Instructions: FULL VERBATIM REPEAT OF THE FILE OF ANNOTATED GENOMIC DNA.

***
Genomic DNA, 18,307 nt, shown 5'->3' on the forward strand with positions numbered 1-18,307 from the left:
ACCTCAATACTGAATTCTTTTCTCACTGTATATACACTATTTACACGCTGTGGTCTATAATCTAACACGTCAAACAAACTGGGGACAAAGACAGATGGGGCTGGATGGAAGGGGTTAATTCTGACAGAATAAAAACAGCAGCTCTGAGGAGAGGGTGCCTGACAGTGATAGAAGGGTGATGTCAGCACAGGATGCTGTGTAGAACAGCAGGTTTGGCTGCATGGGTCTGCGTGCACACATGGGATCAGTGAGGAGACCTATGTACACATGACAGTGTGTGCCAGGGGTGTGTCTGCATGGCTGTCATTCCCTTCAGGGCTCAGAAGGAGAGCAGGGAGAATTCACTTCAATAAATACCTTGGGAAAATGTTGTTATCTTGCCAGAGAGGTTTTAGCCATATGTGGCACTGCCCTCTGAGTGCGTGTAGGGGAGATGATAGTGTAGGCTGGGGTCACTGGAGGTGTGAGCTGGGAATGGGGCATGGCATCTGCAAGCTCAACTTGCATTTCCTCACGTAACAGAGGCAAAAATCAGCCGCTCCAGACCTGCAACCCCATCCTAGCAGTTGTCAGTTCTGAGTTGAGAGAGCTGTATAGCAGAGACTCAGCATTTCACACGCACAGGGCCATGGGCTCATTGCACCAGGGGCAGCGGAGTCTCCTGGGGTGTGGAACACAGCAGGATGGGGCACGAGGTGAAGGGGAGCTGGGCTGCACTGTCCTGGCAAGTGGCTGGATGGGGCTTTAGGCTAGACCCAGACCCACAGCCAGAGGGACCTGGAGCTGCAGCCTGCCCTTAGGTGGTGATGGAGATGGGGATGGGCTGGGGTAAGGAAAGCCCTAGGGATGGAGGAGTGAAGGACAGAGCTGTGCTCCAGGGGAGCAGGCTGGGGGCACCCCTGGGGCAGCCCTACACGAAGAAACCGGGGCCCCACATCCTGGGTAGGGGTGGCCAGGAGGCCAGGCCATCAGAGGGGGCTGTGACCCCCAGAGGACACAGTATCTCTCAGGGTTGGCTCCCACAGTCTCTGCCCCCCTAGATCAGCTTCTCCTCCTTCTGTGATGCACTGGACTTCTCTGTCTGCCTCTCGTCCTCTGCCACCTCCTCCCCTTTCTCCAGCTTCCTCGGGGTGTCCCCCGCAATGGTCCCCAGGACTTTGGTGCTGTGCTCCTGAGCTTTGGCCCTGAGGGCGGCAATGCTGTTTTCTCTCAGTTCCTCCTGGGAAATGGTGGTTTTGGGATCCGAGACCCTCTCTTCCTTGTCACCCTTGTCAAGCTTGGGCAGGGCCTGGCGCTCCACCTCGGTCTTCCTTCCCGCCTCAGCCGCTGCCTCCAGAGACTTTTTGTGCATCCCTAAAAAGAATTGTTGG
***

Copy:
Genomic DNA, 18,307 nt, shown 5'->3' on the forward strand with positions numbered 1-18,307 from the left:
ACCTCAATACTGAATTCTTTTCTCACTGTATATACACTATTTACACGCTGTGGTCTATAATCTAACACGTCAAACAAACTGGGGACAAAGACAGATGGGGCTGGATGGAAGGGGTTAATTCTGACAGAATAAAAACAGCAGCTCTGAGGAGAGGGTGCCTGACAGTGATAGAAGGGTGATGTCAGCACAGGATGCTGTGTAGAACAGCAGGTTTGGCTGCATGGGTCTGCGTGCACACATGGGATCAGTGAGGAGACCTATGTACACATGACAGTGTGTGCCAGGGGTGTGTCTGCATGGCTGTCATTCCCTTCAGGGCTCAGAAGGAGAGCAGGGAGAATTCACTTCAATAAATACCTTGGGAAAATGTTGTTATCTTGCCAGAGAGGTTTTAGCCATATGTGGCACTGCCCTCTGAGTGCGTGTAGGGGAGATGATAGTGTAGGCTGGGGTCACTGGAGGTGTGAGCTGGGAATGGGGCATGGCATCTGCAAGCTCAACTTGCATTTCCTCACGTAACAGAGGCAAAAATCAGCCGCTCCAGACCTGCAACCCCATCCTAGCAGTTGTCAGTTCTGAGTTGAGAGAGCTGTATAGCAGAGACTCAGCATTTCACACGCACAGGGCCATGGGCTCATTGCACCAGGGGCAGCGGAGTCTCCTGGGGTGTGGAACACAGCAGGATGGGGCACGAGGTGAAGGGGAGCTGGGCTGCACTGTCCTGGCAAGTGGCTGGATGGGGCTTTAGGCTAGACCCAGACCCACAGCCAGAGGGACCTGGAGCTGCAGCCTGCCCTTAGGTGGTGATGGAGATGGGGATGGGCTGGGGTAAGGAAAGCCCTAGGGATGGAGGAGTGAAGGACAGAGCTGTGCTCCAGGGGAGCAGGCTGGGGGCACCCCTGGGGCAGCCCTACACGAAGAAACCGGGGCCCCACATCCTGGGTAGGGGTGGCCAGGAGGCCAGGCCATCAGAGGGGGCTGTGACCCCCAGAGGACACAGTATCTCTCAGGGTTGGCTCCCACAGTCTCTGCCCCCCTAGATCAGCTTCTCCTCCTTCTGTGATGCACTGGACTTCTCTGTCTGCCTCTCGTCCTCTGCCACCTCCTCCCCTTTCTCCAGCTTCCTCGGGGTGTCCCCCGCAATGGTCCCCAGGACTTTGGTGCTGTGCTCCTGAGCTTTGGCCCTGAGGGCGGCAATGCTGTTTTCTCTCAGTTCCTCCTGGGAAATGGTGGTTTTGGGATCCGAGACCCTCTCTTCCTTGTCACCCTTGTCAAGCTTGGGCAGGGCCTGGCGCTCCACCTCGGTCTTCCTTCCCGCCTCAGCCGCTGCCTCCAGAGACTTTTTGTGCATCCCTAAAAAGAATTGTTGG